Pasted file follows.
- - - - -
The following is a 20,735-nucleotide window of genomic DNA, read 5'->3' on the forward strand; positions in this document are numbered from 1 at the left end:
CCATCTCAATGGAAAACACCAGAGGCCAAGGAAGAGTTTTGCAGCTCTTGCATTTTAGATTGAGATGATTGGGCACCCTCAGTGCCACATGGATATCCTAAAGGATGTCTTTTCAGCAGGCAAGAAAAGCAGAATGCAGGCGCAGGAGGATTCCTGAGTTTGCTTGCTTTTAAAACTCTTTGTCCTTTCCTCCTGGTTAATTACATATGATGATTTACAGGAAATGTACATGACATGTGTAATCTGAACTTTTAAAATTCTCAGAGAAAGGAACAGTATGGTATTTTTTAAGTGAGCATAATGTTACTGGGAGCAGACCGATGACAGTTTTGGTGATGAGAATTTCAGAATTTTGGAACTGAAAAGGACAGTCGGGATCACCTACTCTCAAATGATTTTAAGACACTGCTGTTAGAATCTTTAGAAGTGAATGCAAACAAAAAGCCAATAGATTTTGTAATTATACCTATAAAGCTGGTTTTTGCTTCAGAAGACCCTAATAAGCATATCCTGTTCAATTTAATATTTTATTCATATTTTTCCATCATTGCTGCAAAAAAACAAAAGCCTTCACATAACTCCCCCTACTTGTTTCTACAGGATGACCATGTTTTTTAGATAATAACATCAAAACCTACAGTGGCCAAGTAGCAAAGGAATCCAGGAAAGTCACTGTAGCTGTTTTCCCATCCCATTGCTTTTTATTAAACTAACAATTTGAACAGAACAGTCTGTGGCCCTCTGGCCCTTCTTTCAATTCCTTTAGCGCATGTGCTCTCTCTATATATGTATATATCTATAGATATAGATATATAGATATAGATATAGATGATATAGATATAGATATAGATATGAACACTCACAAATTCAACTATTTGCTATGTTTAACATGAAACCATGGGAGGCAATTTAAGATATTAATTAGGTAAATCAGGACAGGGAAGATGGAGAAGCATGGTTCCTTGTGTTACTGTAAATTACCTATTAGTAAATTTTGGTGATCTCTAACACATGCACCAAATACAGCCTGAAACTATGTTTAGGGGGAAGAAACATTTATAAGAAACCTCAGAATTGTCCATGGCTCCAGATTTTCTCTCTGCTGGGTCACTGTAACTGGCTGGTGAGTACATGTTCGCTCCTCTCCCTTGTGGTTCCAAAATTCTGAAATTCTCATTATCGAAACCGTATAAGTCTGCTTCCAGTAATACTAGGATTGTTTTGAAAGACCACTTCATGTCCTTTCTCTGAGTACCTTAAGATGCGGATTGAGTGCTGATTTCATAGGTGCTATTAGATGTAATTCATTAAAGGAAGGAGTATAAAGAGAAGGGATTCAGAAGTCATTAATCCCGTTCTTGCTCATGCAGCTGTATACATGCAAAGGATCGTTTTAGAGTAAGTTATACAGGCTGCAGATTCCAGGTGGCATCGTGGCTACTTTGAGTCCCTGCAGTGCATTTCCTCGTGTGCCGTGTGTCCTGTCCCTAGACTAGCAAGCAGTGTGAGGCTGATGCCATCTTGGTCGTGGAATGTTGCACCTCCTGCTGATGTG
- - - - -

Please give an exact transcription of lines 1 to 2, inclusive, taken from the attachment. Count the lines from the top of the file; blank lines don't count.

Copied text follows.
The following is a 20,735-nucleotide window of genomic DNA, read 5'->3' on the forward strand; positions in this document are numbered from 1 at the left end:
CCATCTCAATGGAAAACACCAGAGGCCAAGGAAGAGTTTTGCAGCTCTTGCATTTTAGATTGAGATGATTGGGCACCCTCAGTGCCACATGGATATCCTAAAGGATGTCTTTTCAGCAGGCAAGAAAAGCAGAATGCAGGCGCAGGAGGATTCCTGAGTTTGCTTGCTTTTAAAACTCTTTGTCCTTTCCTCCTGGTTAATTACATATGATGATTTACAGGAAATGTACATGACATGTGTAATCTGAACTTTTAAAATTCTCAGAGAAAGGAACAGTATGGTATTTTTTAAGTGAGCATAATGTTACTGGGAGCAGACCGATGACAGTTTTGGTGATGAGAATTTCAGAATTTTGGAACTGAAAAGGACAGTCGGGATCACCTACTCTCAAATGATTTTAAGACACTGCTGTTAGAATCTTTAGAAGTGAATGCAAACAAAAAGCCAATAGATTTTGTAATTATACCTATAAAGCTGGTTTTTGCTTCAGAAGACCCTAATAAGCATATCCTGTTCAATTTAATATTTTATTCATATTTTTCCATCATTGCTGCAAAAAAACAAAAGCCTTCACATAACTCCCCCTACTTGTTTCTACAGGATGACCATGTTTTTTAGATAATAACATCAAAACCTACAGTGGCCAAGTAGCAAAGGAATCCAGGAAAGTCACTGTAGCTGTTTTCCCATCCCATTGCTTTTTATTAAACTAACAATTTGAACAGAACAGTCTGTGGCCCTCTGGCCCTTCTTTCAATTCCTTTAGCGCATGTGCTCTCTCTATATATGTATATATCTATAGATATAGATATATAGATATAGATATAGATGATATAGATATAGATATAGATATGAACACTCACAAATTCAACTATTTGCTATGTTTAACATGAAACCATGGGAGGCAATTTAAGATATTAATTAGGTAAATCAGGACAGGGAAGATGGAGAAGCATGGTTCCTTGTGTTACTGTAAATTACCTATTAGTAAATTTTGGTGATCTCTAACACATGCACCAAATACAGCCTGAAACTATGTTTAGGGGGAAGAAACATTTATAAGAAACCTCAGAATTGTCCATGGCTCCAGATTTTCTCTCTGCTGGGTCACTGTAACTGGCTGGTGAGTACATGTTCGCTCCTCTCCCTTGTGGTTCCAAAATTCTGAAATTCTCATTATCGAAACCGTATAAGTCTGCTTCCAGTAATACTAGGATTGTTTTGAAAGACCACTTCATGTCCTTTCTCTGAGTACCTTAAGATGCGGATTGAGTGCTGATTTCATAGGTGCTATTAGATGTAATTCATTAAAGGAAGGAGTATAAAGAGAAGGGATTCAGAAGTCATTAATCCCGTTCTTGCTCATGCAGCTGTATACATGCAAAGGATCGTTTTAGAGTAAGTTATACAGGCTGCAGATTCCAGGTGGCATCGTGGCTACTTTGAGTCCCTGCAGTGCATTTCCTCGTGTGCCGTGTGTCCTGTCCCTAGACTAGCAAGCAGTGTGAGGCTGATGCCATCTTGGTCGTGGAATGTTGCACCTCCTGCTGATGTG